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Studies of British Romanticism have traditionally tended to envisage it as an intensely local, indeed insular, phenomenon.
Yet, just as the seemingly isolated British Isles became more and more central in international geo-political and economic contexts between the 1780s and the 1830s, so too literature and culture were characterized by an increasingly close and relevant dialogue with foreign and especially Continental European traditions, both past and contemporary.
Diego Saglia casts new light on the significantly transformative impact of this dialogue on Britain during the years that saw a return to unimpeded cross-border cultural traffic after the end of the Napoleonic emergency.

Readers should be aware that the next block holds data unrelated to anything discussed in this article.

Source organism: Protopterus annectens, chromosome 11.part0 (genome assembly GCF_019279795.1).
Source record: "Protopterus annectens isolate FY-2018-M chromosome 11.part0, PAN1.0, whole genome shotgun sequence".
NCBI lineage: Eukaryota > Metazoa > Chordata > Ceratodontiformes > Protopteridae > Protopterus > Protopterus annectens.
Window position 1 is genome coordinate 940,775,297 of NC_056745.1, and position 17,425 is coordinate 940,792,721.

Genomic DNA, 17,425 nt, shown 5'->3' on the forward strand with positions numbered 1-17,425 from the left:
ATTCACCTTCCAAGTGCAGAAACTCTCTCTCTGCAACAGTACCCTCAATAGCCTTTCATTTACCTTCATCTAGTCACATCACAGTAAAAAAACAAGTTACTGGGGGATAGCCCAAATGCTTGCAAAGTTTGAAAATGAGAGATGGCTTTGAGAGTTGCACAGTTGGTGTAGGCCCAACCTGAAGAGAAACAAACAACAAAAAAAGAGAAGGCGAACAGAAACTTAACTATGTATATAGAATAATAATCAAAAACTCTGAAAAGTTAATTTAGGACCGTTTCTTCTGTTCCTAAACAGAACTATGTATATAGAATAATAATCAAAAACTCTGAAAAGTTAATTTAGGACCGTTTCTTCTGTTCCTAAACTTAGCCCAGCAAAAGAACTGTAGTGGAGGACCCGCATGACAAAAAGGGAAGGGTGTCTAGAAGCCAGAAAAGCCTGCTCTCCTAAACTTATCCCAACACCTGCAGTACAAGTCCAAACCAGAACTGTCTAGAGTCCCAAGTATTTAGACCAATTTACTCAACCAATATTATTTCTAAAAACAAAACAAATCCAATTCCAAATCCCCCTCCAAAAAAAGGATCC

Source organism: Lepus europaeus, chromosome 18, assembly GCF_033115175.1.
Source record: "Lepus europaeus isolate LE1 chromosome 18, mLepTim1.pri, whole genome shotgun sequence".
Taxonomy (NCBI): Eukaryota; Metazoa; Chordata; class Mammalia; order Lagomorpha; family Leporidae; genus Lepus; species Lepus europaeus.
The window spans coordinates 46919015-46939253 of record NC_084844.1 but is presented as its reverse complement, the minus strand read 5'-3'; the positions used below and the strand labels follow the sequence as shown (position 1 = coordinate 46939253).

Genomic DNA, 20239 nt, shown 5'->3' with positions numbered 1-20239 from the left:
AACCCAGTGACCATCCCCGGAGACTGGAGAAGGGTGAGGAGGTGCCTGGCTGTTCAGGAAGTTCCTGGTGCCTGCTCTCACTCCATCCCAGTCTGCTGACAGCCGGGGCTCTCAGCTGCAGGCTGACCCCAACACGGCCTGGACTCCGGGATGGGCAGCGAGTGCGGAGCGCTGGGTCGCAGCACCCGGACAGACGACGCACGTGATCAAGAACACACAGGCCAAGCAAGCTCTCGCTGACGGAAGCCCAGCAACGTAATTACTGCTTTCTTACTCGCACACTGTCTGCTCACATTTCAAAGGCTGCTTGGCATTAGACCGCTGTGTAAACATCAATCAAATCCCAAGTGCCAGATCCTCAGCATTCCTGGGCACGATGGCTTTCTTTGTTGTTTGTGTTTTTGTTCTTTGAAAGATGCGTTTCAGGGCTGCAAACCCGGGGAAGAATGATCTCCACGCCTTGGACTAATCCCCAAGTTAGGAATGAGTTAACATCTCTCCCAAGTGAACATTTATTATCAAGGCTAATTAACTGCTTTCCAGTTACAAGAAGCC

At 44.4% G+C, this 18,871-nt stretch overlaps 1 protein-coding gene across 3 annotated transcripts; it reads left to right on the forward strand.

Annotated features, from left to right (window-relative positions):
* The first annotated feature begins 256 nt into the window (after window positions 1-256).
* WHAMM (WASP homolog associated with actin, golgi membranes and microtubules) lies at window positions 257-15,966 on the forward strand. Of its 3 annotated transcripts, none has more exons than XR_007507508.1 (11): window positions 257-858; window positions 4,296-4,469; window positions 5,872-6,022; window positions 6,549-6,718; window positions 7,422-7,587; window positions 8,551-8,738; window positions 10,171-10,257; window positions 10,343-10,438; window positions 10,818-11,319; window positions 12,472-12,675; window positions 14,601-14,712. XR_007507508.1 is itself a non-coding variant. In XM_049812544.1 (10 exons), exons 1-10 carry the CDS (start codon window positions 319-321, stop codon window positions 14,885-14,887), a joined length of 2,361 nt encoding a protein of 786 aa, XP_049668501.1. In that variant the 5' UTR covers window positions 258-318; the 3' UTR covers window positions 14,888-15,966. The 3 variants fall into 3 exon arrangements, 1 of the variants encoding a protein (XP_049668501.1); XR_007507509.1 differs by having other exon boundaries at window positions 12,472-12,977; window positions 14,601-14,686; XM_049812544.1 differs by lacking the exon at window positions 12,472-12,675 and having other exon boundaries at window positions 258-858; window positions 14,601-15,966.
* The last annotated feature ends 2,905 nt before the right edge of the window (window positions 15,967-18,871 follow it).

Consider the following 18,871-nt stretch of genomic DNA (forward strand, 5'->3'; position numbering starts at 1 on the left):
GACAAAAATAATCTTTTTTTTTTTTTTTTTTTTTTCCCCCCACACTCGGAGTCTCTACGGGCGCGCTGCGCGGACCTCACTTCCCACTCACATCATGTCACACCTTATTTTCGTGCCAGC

Focusing on modes of translation and appropriation in a variety of literary and cultural forms, this book reconsiders the notion of the supposed intrinsic insularity of Britain through the lens of new key questions about the national, international and transnational features of Romantic-period literature and culture.
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